The present invention may also store quadrary data, with bit values of 1, 0, X and Y (i.e. an always fail state). In this embodiment, the Y data may be stored by storing a 1 in the cell of both the data row and the complement row. Thus, if the pattern is 10Y, the data rows may store 101 and the complement rows may store 011. Due to the stored Y value, CAM unit 30 may not find a match to either a 100 or a 101 input pattern.

This always-fail functionality may be useful as one way of implementing an if/else functionality. In CAM unit 30, each column of memory array 32 may be seen as a full bit-wise Turing machine processor plus an arithmetic logic unit (ALU). The in-memory processor described hereinabove may read data, may write data and may perform arithmetic operations on the data of a column. There is therefore a need to implement basic if/else or branching functionality. Depending on this or other values in the same column, the branching logic may require that a specific column not participate in a specific calculation. One way of implementing this decision may be to write a 1 to both the data and its complement row. As a result, the specific column (with the 1 in its data and complement row) will always fail regardless of the input pattern, as long as the rows are part of the search.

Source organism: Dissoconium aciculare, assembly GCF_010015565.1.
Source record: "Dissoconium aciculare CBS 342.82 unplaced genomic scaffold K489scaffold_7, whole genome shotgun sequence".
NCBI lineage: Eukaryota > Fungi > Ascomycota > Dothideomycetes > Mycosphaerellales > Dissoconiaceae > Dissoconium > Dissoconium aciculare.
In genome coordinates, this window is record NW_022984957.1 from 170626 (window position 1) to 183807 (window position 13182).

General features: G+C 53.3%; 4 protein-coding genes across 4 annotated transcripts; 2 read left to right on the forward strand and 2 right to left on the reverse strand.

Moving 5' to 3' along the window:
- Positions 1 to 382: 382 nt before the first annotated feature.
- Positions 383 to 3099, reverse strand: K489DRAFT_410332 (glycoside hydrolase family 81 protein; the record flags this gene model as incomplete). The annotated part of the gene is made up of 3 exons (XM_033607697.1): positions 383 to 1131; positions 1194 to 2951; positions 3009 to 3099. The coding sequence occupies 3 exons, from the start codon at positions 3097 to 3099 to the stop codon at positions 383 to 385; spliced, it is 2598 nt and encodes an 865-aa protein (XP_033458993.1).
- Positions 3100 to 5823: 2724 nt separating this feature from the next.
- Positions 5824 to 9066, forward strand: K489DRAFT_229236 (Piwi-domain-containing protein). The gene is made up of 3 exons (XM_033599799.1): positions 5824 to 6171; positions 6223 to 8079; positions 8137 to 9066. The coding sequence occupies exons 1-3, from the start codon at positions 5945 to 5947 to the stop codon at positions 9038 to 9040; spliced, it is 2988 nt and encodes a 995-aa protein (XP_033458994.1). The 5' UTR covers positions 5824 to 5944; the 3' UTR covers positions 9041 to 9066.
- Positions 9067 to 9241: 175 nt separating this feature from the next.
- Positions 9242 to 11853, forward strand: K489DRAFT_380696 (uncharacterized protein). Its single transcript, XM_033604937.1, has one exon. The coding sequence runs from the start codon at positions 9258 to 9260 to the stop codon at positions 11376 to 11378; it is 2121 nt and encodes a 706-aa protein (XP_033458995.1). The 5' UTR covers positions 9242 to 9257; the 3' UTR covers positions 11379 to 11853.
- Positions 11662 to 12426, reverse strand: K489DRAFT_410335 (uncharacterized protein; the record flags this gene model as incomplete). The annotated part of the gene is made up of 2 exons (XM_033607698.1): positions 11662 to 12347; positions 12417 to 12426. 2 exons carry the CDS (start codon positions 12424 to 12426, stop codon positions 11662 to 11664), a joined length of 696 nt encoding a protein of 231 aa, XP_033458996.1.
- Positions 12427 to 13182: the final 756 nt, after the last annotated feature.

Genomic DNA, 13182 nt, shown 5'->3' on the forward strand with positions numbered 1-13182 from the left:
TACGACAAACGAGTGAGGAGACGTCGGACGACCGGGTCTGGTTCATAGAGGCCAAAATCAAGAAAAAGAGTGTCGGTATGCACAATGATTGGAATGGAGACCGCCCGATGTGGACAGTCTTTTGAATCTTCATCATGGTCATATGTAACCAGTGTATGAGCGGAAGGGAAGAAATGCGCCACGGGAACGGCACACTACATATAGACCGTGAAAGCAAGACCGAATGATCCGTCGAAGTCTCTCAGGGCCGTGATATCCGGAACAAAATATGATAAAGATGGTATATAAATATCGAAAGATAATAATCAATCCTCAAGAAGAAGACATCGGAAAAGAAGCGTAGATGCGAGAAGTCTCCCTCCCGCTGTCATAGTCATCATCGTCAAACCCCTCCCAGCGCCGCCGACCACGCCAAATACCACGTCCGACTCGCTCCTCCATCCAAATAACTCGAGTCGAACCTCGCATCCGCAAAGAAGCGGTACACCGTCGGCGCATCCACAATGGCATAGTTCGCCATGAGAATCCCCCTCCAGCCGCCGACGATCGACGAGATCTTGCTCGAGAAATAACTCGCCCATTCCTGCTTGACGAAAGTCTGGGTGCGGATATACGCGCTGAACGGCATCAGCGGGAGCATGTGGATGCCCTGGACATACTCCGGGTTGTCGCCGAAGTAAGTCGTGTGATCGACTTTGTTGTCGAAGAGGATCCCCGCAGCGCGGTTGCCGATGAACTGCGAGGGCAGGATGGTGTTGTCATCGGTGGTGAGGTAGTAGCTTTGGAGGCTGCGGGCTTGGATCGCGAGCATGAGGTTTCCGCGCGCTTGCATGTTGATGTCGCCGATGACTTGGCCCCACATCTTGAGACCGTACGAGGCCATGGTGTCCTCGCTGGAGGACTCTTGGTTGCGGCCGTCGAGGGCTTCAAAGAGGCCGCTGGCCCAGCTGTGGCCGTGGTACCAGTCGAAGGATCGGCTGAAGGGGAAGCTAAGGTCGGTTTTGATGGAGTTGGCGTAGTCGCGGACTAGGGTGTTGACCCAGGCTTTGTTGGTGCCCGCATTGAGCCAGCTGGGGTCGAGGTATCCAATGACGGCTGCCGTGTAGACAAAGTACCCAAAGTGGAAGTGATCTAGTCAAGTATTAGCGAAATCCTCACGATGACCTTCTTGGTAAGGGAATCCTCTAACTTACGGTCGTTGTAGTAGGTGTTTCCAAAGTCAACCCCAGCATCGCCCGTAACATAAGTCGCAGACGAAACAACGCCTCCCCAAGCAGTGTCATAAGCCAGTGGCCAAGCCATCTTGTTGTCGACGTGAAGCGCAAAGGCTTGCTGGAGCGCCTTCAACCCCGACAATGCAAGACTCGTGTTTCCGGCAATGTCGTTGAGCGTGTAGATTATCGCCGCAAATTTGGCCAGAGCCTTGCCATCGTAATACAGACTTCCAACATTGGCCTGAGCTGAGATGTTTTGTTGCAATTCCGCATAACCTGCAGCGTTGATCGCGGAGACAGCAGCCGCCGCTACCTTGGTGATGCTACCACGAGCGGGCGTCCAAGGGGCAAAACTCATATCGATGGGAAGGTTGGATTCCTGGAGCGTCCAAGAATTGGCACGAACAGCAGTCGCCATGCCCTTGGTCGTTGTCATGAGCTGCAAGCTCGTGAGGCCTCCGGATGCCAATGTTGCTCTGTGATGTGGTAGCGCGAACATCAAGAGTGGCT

Another, perhaps simpler example of the use of the always-fail feature is for invalid numbers. There are many database applications which may use a CAM for searching and these applications may want to include the concept of an invalid or out-of-range number.

It will be appreciated that CAM unit 30 may implement a CAM, but within a standard memory array and without any of the comparison circuitry which makes CAM cells so large and expensive to manufacture.

A parallel architecture for machine vision, which is based on an associative processing approach using CAM cells, is described in a PhD thesis by Akerib, entitled “Associative Real-Time Vision Machine,” Department of Applied Mathematics and Computer Science, Weizmann Institute of Science, Rehovot, Israel, March, 1992, which is incorporated herein by reference. The thesis describes a method for producing massively parallel processing of a generic type using a CAM array and shows how to perform ALU and IF operations using a CAM array and by writing the results of operations back to the CAM array. It will be appreciated that the associative processing described in the PhD thesis may also be implemented with CAM unit 30.